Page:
Does Your Average Scientist Need an Ethicist on Call?
Bioethicists are setting up consultancies for research — but some scientists question whether they are a necessity
Stacy Hodgkinson and Amy Lewin had the best of intentions when they enrolled the pregnant 15-year-old in their study. The psychologists were evaluating an educational program for young parents-to-be, and the teenager met all the inclusion criteria: she was 15–32 weeks pregnant with her first child, under 19 years of age, and her partner — who did not live with her — was willing to participate in the study. There was just one problem. Dad was 24 years old, and according to local laws he was guilty of child sexual abuse for sleeping with a minor.
The couple had apparently lied to each other about their ages, but not to Hodgkinson and Lewin, both then at the Children’s National Health System in Washington DC. This presented a dilemma. The scientists had promised the participants that their information would be kept confidential. But did that trump their legal duty to report the crime to the police? And how would that affect the family?
“Here was a young father telling us he’d like to be involved in his child’s life in a positive way,” says Lewin, who is now at the University of Maryland in College Park. Telling the authorities, she says, “could potentially do more harm than good”.
In search of moral and legal guidance, Hodgkinson and Lewin contacted Tomas Silber, a pediatrician who also runs a research ethics consultation service, a ‘one-stop shop’ for advice on thorny research issues.
To Silber, the course of action was clear. “There’s only one thing you can do,” he says. “You have to report it.” After explaining their legal obligations to the couple, Lewin and Hodgkinson told the police, who launched an investigation. The teen and her partner broke off contact with the researchers, and Hodgkinson does not know whether the father maintained a positive presence in the child’s or the mother’s life — which was ultimately the goal of their program. “Sometimes you do the right thing, but the consequences aren’t good,” says Silber.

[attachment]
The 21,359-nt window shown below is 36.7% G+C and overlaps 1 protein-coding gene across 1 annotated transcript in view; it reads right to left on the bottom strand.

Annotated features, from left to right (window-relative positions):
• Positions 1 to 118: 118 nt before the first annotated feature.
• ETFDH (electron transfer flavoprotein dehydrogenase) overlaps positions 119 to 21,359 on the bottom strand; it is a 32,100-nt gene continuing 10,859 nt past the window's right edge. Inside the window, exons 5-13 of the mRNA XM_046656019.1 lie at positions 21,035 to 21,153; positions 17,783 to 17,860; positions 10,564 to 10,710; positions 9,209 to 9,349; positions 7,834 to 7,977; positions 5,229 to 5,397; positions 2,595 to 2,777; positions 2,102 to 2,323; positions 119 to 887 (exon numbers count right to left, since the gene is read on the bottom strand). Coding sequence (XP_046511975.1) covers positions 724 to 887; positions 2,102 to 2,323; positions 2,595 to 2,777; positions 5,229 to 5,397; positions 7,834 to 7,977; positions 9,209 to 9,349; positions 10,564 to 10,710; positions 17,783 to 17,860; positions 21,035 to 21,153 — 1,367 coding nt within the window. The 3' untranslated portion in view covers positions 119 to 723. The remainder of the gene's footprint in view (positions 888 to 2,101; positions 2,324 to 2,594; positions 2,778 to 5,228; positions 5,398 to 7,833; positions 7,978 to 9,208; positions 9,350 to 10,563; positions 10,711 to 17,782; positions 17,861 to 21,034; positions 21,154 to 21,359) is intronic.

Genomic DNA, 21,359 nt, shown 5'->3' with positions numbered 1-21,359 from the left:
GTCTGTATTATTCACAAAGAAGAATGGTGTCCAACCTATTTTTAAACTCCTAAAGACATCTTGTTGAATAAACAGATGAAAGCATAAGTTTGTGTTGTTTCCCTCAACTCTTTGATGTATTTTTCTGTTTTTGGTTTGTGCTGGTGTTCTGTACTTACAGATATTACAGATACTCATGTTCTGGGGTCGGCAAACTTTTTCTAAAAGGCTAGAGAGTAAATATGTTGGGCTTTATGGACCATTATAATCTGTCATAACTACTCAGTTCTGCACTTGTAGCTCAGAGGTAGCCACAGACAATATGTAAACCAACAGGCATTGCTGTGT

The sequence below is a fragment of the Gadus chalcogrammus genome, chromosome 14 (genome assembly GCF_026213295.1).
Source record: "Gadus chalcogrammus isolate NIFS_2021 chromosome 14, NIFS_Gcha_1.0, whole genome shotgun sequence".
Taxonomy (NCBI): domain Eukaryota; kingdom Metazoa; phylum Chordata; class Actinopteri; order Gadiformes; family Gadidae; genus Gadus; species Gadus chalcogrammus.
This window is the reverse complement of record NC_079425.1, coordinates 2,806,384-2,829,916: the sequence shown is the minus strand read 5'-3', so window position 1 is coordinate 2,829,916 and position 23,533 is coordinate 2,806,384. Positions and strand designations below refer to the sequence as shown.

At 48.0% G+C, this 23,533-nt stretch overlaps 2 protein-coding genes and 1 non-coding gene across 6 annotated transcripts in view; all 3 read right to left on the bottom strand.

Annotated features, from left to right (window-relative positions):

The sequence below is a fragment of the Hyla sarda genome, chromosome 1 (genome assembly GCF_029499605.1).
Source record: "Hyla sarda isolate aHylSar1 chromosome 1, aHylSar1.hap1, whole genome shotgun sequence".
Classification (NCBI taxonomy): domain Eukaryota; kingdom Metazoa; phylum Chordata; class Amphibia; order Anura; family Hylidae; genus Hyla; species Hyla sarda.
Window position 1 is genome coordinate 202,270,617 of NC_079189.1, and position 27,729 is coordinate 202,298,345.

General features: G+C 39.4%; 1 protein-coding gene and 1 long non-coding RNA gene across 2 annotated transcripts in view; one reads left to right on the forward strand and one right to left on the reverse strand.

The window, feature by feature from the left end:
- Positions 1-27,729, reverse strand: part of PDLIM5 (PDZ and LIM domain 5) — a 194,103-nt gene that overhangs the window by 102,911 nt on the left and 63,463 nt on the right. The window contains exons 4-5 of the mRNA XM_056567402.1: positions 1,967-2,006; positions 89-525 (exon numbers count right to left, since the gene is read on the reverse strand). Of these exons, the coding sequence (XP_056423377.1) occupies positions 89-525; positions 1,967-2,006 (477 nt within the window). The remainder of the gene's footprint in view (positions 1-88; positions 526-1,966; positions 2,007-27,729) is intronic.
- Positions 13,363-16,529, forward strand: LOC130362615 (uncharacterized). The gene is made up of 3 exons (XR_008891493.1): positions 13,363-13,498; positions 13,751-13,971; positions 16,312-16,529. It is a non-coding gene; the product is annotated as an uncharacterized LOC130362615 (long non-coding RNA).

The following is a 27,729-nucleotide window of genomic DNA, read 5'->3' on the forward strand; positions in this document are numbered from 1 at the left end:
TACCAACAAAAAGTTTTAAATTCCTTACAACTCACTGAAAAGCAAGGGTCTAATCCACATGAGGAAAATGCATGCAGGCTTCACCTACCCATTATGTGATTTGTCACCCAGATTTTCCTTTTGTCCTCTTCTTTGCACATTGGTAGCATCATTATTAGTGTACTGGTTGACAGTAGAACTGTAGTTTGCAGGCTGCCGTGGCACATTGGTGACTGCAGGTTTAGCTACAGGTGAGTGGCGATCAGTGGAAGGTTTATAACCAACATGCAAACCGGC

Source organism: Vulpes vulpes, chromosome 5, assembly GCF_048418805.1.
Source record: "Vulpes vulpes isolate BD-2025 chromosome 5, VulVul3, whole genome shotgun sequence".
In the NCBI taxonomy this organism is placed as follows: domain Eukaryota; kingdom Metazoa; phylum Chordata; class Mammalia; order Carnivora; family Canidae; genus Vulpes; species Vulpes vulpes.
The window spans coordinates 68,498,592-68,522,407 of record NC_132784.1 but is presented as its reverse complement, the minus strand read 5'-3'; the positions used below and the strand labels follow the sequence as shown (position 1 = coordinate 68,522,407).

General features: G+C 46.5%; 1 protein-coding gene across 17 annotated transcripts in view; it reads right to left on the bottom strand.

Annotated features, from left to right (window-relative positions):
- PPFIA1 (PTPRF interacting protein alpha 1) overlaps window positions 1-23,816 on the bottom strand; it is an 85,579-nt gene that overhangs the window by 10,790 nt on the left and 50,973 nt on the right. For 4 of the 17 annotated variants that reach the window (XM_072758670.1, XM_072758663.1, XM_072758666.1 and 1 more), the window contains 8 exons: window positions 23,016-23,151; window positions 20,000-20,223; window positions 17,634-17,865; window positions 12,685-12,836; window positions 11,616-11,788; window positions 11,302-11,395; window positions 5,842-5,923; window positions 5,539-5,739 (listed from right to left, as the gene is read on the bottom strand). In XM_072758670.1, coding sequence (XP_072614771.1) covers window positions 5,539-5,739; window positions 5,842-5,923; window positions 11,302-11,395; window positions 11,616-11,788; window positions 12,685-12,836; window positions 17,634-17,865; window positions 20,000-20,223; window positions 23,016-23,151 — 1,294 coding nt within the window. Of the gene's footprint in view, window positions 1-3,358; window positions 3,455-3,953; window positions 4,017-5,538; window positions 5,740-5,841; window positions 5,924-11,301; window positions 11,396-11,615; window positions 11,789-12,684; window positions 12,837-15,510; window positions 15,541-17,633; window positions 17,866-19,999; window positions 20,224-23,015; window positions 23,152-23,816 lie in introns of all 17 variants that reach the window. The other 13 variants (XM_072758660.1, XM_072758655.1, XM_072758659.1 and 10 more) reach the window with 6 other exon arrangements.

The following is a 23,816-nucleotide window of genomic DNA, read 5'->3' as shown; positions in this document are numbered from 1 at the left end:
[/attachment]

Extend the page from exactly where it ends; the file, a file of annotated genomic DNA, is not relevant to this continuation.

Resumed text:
Ethical dilemmas in research are nothing new; what is new is that scientists can go to formal ethics consultancies such as Silber’s to get advice. Unlike the standard way that scientists receive ethical guidance, through institutional review boards (IRBs), these services offer non-binding counsel. And because they do not form part of the regulatory process, they can weigh in on a wider range of issues — from mundane matters of informed consent and study protocol to controversial topics such as the use of experimental Ebola treatments — and offer more creative solutions.
The consulting services are “a really new area”, says Joshua Crites, a research ethicist at the Pennsylvania State College of Medicine in Hershey. “Even some of the most basic questions get complicated really quickly, and it’s better to have a group of ethicists working together to sort this out.”
But many scientists either do not know that they exist or fear using them because they could add red tape to an already heavy administrative burden. And this year, the US National Institutes of Health (NIH) scrapped funding for a working group to support ethics-consultation services and to develop best practices for the profession.
Although financial support could return in some form, ethicists are not waiting around for it. Benjamin Wilfond, director of the Treuman Katz Center for Pediatric Bioethics at Seattle Children’s Hospital in Washington, has set up the Clinical Research Ethics Consultation Collaborative, a group of around 35 bioethicists who hope to keep improving the consultation service model, even without NIH support. “There’s energy behind continuing what we started,” says Holly Taylor, a research ethicist at the Johns Hopkins Berman Institute of Bioethics in Baltimore, Maryland, and a member of the group.